There are many things to consider when printing barcode labels with variable data. Most of them are practical concerns: Which variable label data like text, graphic elements or barcodes should be on the labels? Which font size do you want? Which parts should be pre-printed, and which information should the printer add as variable data?
Which barcode labels are suitable for my application?
Don’t forget to to consider the technical constraints of your labeling system. What is the maximum label width your label printer can handle? Do you need to turn a broad label by 90 degrees so that the narrow side comes out of the printer first? Or can you use a label printer that is wide enough for your purpose without having to rotate the label? Are the ribbon and labels compatible, and does the printing result comply with readability and durability requirements?
All these factors determine the position and orientation of the barcode on the label. Either it leaves the printer by the long edge and looks like a picket fence, or the barcode is printed along the length of the label and looks like a ladder.
The printing direction has a direct impact on the legibility of the barcode. Here’s why:
Printing direction impacts barcode legibility
Thermal-direct and thermal-transfer printers have a fixed, built-in printhead that covers the entire width of the label. Each printhead contains numerous tiny heating elements. They are tightly spaced – with up to 23 elements per millimetre.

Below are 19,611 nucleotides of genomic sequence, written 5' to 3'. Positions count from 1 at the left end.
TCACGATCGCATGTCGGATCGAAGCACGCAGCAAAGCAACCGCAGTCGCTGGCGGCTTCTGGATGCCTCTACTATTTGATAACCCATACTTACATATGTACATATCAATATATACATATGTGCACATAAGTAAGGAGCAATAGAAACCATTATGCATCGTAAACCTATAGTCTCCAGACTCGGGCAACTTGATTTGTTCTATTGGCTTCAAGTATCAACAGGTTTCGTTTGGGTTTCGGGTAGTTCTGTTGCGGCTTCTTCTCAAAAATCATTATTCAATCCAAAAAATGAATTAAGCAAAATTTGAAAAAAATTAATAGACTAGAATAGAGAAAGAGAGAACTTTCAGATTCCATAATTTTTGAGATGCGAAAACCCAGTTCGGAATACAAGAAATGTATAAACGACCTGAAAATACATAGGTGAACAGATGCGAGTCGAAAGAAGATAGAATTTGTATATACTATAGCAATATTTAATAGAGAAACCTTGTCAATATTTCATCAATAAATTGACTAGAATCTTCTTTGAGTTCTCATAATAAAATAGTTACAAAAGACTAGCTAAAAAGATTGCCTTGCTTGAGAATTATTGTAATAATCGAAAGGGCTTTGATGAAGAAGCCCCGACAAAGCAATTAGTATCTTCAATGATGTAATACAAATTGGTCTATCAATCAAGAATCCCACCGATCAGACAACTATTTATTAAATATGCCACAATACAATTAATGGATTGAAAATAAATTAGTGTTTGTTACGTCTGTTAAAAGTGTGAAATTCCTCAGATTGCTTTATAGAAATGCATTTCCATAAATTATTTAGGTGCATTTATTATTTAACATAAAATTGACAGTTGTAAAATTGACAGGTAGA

The heating elements are electronically switched on and off, generating pressure pulses. Tiny dots create the actual print.
The printer moves the label material along while printing. In one approach, the label material itself darkens at the right spots (thermal-direct printing). Or there is a temperature-sensitive ribbon between the label and the thermal printing head (thermal-transfer printing). Heating elements melt the coating of the ribbon, transferring the ink to the label.
Continuous printing quality is imperative for barcodes. Missing or faulty bars are unacceptable, as they make barcodes unscannable. To prevent build-ups, you need to regularly clean your printheads.
However, and despite all care, at some point even the best printhead will succumb to wear and tear. Individual ink dots will not escape. Or maybe clogged printheads will keep occasional dots from being fully printed even before it’s time for the next cleaning run.
Such issues can go undetected. To be on the safe side, you can always set up a barcode scanner behind the printer to check the legibility of every code. However, while this is an option for more complex set-ups, simper processes often do not have room for it.
Here’s a trick: Print a thick bar over the barcode
Often, there’s a trick to help you out: If you add a thick solid bar over the barcode on the label, you can easily see with the naked eye whether the row of printheads is working properly along the entire width of the barcode. No scanner needed!
If possible, you can rotate the layout of the barcode (as well as the entire label contents) by 90 degrees. That way, a faulty dot would influence the entire print of the barcode, making it impossible to miss.
A warning about rotating barcodes
Rotating barcodes comes at a technical price that we don’t want to hide: Dots are turned on and off in rapid succession at very high printing speeds. From an electronic perspective, the speed is not a problem. However, the heating elements have a certain lag. Even after being turned off, they are still a little warm.
At very high printing speeds, lines can look a little blurry. This can cause a legibility problem for barcodes, in particular because scanners need the bars and blank spaces in between to have very crisp edges. You should therefore check whether it is even a viable option to rotate the barcode with the materials you are using and the printing speeds you need.